Banned Book Week happens every September. Banned Book Week celebrates books that have been banned throughout the world for various reasons. Libraries are bastions of knowledge and education.
Banned Books Week takes place every year to celebrate the freedom of reading. It is normally held the last week in September to highlight the history of censorship around the world. It brings together librarians, publishers, journalists, teachers, and readers of all types in a shared belief in the freedom to seek and to express ideas, even those that some would like to censor. It was once said “the solution to bad ideas isn’t censorship, it’s good ideas.” People often censor when they fear what books represent or the ideas they highlight.
The books highlighted during this week have all faced censorship or banning in schools or libraries around the world. Some have even been banned by governments. Focusing on censorship in our own communities highlights the suppression of freedom of speech.
Banned Books Week was started in the 1980s, where many people began to protest and demand action, and there was also the Supreme Court case of Island Trees School District v. Pico (1982), which ruled that school officials could not ban books in libraries simply because of their language or content.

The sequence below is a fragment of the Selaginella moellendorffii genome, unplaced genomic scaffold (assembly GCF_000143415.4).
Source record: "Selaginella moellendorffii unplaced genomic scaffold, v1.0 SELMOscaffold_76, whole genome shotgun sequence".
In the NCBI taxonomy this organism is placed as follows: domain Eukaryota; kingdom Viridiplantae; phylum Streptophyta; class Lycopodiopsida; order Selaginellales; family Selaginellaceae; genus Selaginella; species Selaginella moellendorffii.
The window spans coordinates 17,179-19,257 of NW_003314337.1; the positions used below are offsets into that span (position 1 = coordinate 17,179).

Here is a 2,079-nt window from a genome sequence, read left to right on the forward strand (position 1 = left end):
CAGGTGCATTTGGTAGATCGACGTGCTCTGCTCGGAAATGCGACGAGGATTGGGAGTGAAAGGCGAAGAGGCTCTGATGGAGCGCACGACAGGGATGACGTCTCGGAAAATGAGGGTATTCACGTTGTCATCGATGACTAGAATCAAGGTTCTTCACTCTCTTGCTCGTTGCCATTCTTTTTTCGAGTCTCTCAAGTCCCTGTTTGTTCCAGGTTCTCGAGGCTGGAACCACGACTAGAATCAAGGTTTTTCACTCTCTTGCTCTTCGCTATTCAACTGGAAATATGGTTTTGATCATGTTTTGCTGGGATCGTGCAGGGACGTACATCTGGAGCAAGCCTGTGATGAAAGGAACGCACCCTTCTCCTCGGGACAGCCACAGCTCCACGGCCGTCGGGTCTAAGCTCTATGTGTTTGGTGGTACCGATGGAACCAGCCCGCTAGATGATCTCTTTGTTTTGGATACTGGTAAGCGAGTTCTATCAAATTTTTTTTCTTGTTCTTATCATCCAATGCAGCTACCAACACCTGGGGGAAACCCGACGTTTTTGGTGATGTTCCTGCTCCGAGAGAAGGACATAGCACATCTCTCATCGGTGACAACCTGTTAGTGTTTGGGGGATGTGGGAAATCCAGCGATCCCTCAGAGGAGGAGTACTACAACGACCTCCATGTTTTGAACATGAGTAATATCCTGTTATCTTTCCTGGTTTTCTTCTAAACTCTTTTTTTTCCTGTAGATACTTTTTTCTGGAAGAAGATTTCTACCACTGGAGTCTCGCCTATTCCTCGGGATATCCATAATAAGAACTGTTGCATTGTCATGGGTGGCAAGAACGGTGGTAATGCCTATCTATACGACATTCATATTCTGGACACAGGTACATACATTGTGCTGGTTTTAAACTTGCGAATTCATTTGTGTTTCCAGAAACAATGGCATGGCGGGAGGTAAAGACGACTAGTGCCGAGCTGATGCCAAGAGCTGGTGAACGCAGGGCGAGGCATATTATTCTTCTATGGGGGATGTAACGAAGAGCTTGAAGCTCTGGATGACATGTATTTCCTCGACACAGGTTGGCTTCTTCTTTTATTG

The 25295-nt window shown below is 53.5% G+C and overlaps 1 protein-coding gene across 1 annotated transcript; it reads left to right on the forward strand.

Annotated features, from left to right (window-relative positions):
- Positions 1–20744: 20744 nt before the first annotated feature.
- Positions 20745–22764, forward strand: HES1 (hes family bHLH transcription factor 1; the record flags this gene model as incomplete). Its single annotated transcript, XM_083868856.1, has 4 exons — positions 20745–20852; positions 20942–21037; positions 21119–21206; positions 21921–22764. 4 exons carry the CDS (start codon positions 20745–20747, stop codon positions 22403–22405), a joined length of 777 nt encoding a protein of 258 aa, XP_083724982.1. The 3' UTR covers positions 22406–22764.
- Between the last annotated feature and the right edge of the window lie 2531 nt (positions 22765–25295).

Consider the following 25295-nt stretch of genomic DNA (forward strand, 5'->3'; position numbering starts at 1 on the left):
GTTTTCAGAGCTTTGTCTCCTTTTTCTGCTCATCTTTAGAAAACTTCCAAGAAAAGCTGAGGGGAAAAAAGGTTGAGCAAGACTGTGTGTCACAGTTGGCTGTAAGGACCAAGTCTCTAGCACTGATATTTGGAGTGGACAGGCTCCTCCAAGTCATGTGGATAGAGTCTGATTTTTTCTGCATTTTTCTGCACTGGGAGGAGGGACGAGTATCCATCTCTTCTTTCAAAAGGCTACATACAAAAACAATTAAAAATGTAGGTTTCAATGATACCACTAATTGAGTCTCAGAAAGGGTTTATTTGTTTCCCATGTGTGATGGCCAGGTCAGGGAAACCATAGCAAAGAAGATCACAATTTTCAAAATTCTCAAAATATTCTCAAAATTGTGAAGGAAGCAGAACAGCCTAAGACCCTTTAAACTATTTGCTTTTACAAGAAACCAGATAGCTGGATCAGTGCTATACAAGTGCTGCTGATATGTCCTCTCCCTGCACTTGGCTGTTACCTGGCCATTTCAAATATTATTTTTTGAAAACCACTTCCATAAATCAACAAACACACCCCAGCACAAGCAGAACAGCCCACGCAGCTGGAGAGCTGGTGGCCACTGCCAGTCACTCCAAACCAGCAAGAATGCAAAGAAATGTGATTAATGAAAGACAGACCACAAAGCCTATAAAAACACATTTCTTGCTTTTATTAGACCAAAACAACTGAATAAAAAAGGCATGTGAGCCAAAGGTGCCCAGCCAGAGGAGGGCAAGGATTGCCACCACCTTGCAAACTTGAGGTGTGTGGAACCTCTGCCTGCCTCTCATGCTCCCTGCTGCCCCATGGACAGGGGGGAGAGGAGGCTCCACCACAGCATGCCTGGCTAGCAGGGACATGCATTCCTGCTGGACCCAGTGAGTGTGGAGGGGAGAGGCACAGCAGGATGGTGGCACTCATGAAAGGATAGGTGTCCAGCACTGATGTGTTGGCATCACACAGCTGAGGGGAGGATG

To check out some banned books here are just a few, some may shock you:
1. Harry Potter (series), by J.K. Rowling
2. Of Mice and Men, by John Steinbeck
3. I Know Why the Caged Bird Sings, by Maya Angelou
4. Scary Stories (series), by Alvin Schwartz
5. ttyl; ttfn; l8r g8r (series), by Lauren Myracle
6. The Perks of Being a Wallflower, by Stephen Chbosky
7. Captain Underpants (series), by Dav Pilkey
8. The Adventures of Huckleberry Finn, by Mark Twain
9. The Bluest Eye, by Toni Morrison
10. The Color Purple, by Alice Walker
11. Catcher in the Rye, by J.D. Salinger
12. To Kill A Mockingbird, by Harper Lee
13. The Giver, by Lois Lowry